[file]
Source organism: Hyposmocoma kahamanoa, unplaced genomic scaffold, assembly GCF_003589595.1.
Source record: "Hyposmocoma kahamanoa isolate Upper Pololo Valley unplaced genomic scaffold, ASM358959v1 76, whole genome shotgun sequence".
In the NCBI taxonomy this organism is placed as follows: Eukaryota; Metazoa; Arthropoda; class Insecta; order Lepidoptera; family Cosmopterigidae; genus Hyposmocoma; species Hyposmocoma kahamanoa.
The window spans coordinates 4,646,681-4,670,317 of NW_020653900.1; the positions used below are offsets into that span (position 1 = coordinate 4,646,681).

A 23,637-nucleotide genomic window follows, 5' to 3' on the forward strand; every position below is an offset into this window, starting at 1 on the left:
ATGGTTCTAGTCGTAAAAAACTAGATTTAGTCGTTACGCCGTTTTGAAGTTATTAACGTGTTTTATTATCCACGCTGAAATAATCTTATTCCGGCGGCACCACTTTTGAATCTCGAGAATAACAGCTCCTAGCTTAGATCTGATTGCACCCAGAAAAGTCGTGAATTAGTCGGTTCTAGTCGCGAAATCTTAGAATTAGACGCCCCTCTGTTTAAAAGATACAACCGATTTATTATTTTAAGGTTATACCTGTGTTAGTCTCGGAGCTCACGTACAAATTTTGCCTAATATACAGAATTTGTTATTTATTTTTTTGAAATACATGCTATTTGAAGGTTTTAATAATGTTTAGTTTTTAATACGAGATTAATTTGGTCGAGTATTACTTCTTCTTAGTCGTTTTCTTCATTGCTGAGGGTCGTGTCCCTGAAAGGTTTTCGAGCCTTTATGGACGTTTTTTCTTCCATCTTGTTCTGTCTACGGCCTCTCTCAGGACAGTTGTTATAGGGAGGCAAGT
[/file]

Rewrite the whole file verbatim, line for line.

Source organism: Hyposmocoma kahamanoa, unplaced genomic scaffold, assembly GCF_003589595.1.
Source record: "Hyposmocoma kahamanoa isolate Upper Pololo Valley unplaced genomic scaffold, ASM358959v1 76, whole genome shotgun sequence".
In the NCBI taxonomy this organism is placed as follows: Eukaryota; Metazoa; Arthropoda; class Insecta; order Lepidoptera; family Cosmopterigidae; genus Hyposmocoma; species Hyposmocoma kahamanoa.
The window spans coordinates 4,646,681-4,670,317 of NW_020653900.1; the positions used below are offsets into that span (position 1 = coordinate 4,646,681).

A 23,637-nucleotide genomic window follows, 5' to 3' on the forward strand; every position below is an offset into this window, starting at 1 on the left:
ATGGTTCTAGTCGTAAAAAACTAGATTTAGTCGTTACGCCGTTTTGAAGTTATTAACGTGTTTTATTATCCACGCTGAAATAATCTTATTCCGGCGGCACCACTTTTGAATCTCGAGAATAACAGCTCCTAGCTTAGATCTGATTGCACCCAGAAAAGTCGTGAATTAGTCGGTTCTAGTCGCGAAATCTTAGAATTAGACGCCCCTCTGTTTAAAAGATACAACCGATTTATTATTTTAAGGTTATACCTGTGTTAGTCTCGGAGCTCACGTACAAATTTTGCCTAATATACAGAATTTGTTATTTATTTTTTTGAAATACATGCTATTTGAAGGTTTTAATAATGTTTAGTTTTTAATACGAGATTAATTTGGTCGAGTATTACTTCTTCTTAGTCGTTTTCTTCATTGCTGAGGGTCGTGTCCCTGAAAGGTTTTCGAGCCTTTATGGACGTTTTTTCTTCCATCTTGTTCTGTCTACGGCCTCTCTCAGGACAGTTGTTATAGGGAGGCAAGT